Full Contact Enlightenment
Sending over a little patch of sunlight your way given that much of the East Coast is about to be covered in snow Do stay safe and if you are so inclined, please donate to a local food bank to help lighten the load.
It’s quiet around these parts. Doing a lot of self care and self work. Had a little bit of nice sangha/study news that made my day and am also looking forward to a teacher who is traveling to Montreal to teach a course I’ve been quite interested in. All in all, things are chip chip cheery. So much so that I haven’t yet dug out my new SAD-busting lamp to see if that could help fight the winter blues.
Onwards to some linky goodness. What’s been hiding in my tabs and in the crevices of my RSS reader?
- Here’s a little bit of Buddhist humor that I found over on a friend’s Facebook page: “Buddhist Annoyed at Own Reincarnation.” I got a pretty good laugh out of it.
- I really enjoyed this blog post titled “The Quality of Mercy is not Strained.”
- Lose yourself in this song… and this video… Ahhhhh….
- For those of you who like me, complain about the weather, this piece in The Lion’s Roar by Pico Iyer will resonate.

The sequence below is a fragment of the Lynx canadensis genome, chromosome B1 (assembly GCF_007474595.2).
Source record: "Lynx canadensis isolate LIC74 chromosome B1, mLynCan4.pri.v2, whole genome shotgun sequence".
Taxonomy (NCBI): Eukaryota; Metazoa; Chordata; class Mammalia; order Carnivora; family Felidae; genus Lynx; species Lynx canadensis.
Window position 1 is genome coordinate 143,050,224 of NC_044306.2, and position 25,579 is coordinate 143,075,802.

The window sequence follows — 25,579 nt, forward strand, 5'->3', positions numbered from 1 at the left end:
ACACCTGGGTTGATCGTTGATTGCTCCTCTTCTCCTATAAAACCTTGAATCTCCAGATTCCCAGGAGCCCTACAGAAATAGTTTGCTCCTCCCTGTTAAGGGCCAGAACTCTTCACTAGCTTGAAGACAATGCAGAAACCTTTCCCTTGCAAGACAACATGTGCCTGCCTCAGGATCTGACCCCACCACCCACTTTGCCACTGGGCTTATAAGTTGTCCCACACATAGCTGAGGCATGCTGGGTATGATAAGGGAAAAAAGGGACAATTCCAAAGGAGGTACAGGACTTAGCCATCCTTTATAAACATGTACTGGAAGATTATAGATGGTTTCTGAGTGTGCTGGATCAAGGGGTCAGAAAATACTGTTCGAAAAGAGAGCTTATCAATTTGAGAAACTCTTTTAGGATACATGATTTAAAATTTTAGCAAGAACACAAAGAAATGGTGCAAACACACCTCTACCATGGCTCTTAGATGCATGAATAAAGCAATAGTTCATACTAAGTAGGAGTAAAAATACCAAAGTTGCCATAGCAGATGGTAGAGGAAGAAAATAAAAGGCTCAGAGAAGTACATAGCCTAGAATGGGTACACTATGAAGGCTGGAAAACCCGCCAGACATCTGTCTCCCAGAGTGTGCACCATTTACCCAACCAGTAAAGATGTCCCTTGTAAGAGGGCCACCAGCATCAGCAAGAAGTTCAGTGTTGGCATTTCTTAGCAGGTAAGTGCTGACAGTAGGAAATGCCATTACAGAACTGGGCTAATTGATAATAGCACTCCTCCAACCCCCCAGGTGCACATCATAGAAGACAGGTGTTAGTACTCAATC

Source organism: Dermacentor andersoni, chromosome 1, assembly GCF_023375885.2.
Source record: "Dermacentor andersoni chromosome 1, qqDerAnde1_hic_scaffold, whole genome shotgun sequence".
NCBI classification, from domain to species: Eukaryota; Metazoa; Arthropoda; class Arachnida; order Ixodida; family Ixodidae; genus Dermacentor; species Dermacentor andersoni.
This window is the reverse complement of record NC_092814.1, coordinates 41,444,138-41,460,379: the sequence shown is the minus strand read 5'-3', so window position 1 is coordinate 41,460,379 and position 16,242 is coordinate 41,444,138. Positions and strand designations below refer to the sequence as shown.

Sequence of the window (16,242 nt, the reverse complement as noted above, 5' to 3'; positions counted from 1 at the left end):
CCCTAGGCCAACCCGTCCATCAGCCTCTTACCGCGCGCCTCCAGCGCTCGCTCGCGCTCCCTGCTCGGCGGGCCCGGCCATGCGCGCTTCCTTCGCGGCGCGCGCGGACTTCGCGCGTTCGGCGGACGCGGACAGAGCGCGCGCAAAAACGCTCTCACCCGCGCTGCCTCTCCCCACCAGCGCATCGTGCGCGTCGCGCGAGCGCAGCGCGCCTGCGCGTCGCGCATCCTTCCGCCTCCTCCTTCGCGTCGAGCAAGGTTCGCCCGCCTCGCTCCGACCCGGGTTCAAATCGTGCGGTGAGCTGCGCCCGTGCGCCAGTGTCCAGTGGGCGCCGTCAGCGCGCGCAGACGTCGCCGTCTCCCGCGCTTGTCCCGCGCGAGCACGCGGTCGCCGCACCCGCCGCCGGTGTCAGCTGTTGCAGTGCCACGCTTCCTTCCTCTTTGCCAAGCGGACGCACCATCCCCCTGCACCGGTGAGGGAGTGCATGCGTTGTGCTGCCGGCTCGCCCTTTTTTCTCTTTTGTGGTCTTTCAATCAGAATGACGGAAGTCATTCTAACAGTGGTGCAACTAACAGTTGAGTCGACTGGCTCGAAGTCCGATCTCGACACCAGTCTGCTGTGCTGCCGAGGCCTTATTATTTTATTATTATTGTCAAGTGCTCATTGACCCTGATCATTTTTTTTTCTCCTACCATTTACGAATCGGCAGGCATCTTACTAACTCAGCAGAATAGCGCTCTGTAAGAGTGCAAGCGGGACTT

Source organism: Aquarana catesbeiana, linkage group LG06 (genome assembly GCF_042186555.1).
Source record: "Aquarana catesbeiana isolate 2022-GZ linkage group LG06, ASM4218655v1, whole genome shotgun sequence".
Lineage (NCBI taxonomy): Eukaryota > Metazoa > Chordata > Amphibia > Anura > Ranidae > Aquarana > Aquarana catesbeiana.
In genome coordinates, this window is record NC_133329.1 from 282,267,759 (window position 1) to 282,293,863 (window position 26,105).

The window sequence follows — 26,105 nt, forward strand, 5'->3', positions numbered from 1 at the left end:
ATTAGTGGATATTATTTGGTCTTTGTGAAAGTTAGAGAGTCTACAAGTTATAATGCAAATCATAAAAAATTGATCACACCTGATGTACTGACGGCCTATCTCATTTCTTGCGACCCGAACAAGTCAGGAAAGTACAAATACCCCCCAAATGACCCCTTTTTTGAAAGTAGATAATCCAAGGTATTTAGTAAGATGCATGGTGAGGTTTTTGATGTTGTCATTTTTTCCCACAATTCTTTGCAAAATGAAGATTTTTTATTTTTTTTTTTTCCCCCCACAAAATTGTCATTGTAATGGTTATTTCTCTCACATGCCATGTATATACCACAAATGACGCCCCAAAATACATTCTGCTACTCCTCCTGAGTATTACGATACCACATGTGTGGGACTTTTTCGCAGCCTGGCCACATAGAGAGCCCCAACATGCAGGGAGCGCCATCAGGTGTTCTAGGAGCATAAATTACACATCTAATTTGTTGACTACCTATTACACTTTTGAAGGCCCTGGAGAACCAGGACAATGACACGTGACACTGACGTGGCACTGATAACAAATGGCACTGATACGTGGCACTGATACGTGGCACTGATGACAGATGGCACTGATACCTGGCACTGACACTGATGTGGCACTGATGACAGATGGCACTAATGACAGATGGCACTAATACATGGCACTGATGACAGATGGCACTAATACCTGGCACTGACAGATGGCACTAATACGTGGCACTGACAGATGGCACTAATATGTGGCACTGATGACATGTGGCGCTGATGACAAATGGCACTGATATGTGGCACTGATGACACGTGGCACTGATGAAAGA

- “Decency Is the Absence of Strategy” appeared in the Shambhala Times Community News Magazine and appears as part of their efforts to work with conflict that arises within their sangha. One of the things I really appreciate about the Shambhala community is their high level of organization and their aspiration to work with each other. I look forward to read more posts as a means to help in my own development, both on and off the cushion.
- Recovery 2.0’s latest online conference is just around the corner. Be sure to register if you are interested in recovery.
- Imagine my joy when I read this article (Best personal hashtag for my situation is #marriednokidstwopugs. Hojun Laura Jackson – I want to be a part of your girl gang who are gathering to contemplate these issues of birth and non birth
- Last but not leastly, one of the raddest guys out there, Miguel Chen had an article titled “Why Punk & Buddhism Beats “Us Vs. Them” featured on The Lion’s Roar. Fingers crossed we’ll see more from him in the future.
It is an honest account which examines the injustices of racism, sexism and gender-based oppression from the standpoint of a Buddhist who has experienced each throughout her life. I believe that all sanghas need to read this book in order to truly examine what it means to provide an inclusive and welcoming environment. Many personal anecdotes are cited within its pages and I was left feeling quite uncomfortable by many parts of the book where I was left feeling so terribly sad after reading about the injustices faced by Zenju throughout her life.